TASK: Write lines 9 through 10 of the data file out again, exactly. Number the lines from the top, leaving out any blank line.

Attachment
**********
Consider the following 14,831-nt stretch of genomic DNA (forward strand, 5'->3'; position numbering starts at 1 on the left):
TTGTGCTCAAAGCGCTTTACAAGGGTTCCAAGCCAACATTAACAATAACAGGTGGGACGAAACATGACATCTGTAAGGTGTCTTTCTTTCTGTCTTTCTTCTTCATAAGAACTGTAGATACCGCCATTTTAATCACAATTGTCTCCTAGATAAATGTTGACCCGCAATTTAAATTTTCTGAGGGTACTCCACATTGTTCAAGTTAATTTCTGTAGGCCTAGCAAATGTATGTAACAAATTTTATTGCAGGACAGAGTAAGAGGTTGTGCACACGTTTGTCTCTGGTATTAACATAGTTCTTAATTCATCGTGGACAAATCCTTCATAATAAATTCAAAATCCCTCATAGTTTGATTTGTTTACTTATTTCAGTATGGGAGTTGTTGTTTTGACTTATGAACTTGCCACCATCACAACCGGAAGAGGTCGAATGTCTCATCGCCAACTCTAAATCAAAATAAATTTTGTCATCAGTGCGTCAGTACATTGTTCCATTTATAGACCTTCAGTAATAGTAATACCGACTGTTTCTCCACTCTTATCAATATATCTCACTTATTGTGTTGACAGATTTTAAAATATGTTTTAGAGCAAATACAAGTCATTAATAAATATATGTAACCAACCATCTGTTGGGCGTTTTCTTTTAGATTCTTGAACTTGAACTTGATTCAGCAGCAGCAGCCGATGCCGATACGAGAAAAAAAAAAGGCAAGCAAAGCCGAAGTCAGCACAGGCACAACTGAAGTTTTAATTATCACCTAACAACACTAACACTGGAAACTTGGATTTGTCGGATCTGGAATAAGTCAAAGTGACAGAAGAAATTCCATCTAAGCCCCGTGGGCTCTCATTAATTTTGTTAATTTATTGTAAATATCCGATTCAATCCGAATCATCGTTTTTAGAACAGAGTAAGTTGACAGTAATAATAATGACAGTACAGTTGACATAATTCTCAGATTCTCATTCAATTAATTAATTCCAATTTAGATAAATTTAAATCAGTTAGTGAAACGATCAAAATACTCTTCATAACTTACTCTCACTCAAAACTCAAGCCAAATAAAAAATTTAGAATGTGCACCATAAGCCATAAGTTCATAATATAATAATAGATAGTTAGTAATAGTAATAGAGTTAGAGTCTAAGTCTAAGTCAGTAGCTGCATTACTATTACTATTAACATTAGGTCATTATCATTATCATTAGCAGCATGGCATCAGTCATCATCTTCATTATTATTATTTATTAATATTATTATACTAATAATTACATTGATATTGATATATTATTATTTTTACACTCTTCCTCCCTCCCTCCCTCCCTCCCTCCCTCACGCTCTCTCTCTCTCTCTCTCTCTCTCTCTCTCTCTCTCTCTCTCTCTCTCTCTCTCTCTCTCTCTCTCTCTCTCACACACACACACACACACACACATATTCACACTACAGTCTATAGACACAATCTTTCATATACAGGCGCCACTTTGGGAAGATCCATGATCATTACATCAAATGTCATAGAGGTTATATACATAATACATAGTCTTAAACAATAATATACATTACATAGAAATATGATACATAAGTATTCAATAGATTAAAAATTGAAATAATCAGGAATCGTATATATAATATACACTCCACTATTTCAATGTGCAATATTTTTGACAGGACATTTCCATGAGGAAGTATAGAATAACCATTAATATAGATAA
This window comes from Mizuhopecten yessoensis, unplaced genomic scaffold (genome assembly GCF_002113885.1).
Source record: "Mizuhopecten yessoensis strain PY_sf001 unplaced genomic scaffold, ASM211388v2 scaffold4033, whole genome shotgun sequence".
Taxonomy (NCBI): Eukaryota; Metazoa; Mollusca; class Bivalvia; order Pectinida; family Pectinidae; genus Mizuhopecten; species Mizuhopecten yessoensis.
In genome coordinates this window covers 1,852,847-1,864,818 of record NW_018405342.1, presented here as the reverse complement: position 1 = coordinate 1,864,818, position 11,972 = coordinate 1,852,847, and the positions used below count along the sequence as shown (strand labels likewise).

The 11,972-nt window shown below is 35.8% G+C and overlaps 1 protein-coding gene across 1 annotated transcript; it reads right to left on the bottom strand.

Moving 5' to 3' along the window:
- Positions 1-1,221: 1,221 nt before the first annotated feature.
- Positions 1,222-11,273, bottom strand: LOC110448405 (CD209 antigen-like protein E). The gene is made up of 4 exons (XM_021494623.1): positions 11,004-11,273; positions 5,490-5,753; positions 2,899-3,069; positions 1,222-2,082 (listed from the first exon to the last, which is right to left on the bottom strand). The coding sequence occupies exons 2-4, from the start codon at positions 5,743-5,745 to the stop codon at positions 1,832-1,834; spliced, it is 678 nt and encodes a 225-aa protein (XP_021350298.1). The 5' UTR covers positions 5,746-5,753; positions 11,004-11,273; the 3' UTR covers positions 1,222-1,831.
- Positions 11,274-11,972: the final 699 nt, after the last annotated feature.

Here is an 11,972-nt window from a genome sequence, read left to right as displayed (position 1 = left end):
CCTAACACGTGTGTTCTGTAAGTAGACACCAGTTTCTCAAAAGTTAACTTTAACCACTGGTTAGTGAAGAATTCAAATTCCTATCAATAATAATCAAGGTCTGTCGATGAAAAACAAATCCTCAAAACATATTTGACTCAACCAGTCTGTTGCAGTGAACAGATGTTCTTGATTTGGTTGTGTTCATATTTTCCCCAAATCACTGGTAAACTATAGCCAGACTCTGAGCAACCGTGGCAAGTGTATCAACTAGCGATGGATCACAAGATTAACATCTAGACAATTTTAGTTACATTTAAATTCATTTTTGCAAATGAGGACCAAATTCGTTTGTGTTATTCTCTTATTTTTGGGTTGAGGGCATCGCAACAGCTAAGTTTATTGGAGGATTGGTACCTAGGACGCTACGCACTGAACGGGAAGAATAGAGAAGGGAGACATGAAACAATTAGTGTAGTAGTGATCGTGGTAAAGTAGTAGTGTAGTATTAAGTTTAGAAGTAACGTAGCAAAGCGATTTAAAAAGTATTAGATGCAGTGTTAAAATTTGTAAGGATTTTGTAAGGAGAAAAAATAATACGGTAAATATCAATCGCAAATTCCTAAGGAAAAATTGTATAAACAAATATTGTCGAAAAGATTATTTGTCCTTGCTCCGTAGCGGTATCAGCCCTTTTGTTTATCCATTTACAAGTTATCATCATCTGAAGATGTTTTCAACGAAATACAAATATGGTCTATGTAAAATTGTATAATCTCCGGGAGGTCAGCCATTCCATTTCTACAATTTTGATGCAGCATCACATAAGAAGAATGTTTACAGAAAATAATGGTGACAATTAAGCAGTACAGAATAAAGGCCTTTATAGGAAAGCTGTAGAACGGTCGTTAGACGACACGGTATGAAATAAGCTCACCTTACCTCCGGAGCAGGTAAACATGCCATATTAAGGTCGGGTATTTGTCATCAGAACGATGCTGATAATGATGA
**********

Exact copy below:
- Positions 1-1,221: 1,221 nt before the first annotated feature.
- Positions 1,222-11,273, bottom strand: LOC110448405 (CD209 antigen-like protein E). The gene is made up of 4 exons (XM_021494623.1): positions 11,004-11,273; positions 5,490-5,753; positions 2,899-3,069; positions 1,222-2,082 (listed from the first exon to the last, which is right to left on the bottom strand). The coding sequence occupies exons 2-4, from the start codon at positions 5,743-5,745 to the stop codon at positions 1,832-1,834; spliced, it is 678 nt and encodes a 225-aa protein (XP_021350298.1). The 5' UTR covers positions 5,746-5,753; positions 11,004-11,273; the 3' UTR covers positions 1,222-1,831.